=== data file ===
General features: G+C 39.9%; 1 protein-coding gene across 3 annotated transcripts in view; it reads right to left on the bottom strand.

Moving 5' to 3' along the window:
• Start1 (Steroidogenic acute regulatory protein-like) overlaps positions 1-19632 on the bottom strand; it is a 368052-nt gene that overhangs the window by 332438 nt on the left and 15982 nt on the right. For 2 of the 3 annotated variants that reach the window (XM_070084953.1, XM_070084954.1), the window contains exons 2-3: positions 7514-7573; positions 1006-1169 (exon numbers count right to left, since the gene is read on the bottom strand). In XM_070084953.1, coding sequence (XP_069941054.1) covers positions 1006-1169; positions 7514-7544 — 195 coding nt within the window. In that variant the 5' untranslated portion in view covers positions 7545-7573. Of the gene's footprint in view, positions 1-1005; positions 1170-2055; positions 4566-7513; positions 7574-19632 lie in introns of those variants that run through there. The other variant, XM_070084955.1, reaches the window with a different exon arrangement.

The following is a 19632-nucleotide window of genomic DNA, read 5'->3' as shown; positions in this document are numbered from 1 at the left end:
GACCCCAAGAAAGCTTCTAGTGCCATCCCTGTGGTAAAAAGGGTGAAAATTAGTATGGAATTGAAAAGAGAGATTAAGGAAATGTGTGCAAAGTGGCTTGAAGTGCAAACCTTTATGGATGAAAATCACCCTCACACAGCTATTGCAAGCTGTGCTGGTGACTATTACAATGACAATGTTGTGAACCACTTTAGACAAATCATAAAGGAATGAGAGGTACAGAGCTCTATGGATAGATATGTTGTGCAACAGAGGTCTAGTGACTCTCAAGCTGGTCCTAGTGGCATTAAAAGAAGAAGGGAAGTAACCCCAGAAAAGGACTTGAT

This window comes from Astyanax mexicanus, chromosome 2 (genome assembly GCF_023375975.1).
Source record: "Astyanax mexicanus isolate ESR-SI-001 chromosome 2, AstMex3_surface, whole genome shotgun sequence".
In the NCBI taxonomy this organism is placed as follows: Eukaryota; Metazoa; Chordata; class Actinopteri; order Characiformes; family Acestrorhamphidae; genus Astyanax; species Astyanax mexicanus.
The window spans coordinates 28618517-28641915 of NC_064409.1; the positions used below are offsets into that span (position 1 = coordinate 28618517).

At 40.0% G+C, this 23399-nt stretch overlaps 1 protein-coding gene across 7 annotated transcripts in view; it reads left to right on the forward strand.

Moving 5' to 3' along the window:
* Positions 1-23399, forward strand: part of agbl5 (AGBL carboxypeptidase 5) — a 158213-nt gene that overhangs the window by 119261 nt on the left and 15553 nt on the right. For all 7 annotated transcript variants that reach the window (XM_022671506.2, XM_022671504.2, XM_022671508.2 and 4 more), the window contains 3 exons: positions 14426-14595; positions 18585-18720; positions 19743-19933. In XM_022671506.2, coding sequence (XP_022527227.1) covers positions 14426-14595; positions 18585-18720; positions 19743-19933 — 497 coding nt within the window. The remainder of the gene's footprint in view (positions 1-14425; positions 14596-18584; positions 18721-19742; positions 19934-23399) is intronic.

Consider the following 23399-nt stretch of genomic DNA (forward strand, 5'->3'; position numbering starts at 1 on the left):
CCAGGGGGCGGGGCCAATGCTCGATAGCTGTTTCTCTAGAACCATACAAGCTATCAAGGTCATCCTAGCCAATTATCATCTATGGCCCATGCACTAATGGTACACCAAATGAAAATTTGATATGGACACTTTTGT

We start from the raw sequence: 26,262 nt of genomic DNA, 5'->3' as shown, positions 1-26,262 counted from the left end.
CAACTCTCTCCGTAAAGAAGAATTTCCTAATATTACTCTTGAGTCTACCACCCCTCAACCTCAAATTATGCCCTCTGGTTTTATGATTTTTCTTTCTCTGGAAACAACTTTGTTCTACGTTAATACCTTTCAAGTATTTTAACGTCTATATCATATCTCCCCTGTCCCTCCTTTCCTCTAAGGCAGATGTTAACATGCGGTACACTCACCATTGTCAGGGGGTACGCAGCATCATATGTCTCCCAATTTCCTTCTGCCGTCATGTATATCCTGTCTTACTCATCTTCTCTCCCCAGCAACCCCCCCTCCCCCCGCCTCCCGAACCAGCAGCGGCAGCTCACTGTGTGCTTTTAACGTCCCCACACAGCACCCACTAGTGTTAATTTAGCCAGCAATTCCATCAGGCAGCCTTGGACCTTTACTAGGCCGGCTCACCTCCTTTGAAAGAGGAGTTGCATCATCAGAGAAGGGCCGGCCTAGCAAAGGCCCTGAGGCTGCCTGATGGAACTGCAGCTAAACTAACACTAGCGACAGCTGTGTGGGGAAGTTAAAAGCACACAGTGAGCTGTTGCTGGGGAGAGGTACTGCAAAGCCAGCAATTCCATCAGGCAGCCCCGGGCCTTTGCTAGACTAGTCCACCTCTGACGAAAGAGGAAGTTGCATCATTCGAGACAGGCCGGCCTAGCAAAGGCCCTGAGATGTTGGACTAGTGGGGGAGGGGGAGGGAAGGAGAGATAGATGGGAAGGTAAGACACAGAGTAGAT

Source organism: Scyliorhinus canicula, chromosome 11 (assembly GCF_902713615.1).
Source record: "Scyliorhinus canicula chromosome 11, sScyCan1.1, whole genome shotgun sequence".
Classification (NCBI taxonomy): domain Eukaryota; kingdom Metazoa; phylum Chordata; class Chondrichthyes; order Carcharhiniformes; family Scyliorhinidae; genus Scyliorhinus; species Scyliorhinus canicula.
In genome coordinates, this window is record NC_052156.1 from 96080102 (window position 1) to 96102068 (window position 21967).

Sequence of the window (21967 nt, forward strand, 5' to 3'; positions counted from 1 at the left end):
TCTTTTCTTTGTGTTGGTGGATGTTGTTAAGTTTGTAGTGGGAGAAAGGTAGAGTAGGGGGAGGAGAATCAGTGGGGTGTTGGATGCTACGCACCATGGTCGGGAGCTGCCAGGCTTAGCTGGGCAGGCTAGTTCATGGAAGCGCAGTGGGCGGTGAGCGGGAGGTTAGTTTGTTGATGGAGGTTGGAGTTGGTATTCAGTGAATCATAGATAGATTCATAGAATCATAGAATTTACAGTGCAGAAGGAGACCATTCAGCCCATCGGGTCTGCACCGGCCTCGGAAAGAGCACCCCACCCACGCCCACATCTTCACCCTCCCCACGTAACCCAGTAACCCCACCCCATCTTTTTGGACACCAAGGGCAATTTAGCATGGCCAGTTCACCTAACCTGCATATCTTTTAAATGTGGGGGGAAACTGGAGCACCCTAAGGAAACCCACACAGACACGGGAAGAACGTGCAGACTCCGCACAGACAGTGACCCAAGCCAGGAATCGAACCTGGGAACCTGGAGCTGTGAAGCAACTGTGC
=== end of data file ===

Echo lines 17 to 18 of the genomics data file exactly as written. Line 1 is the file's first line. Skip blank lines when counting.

Source organism: Scyliorhinus canicula, chromosome 11 (assembly GCF_902713615.1).
Source record: "Scyliorhinus canicula chromosome 11, sScyCan1.1, whole genome shotgun sequence".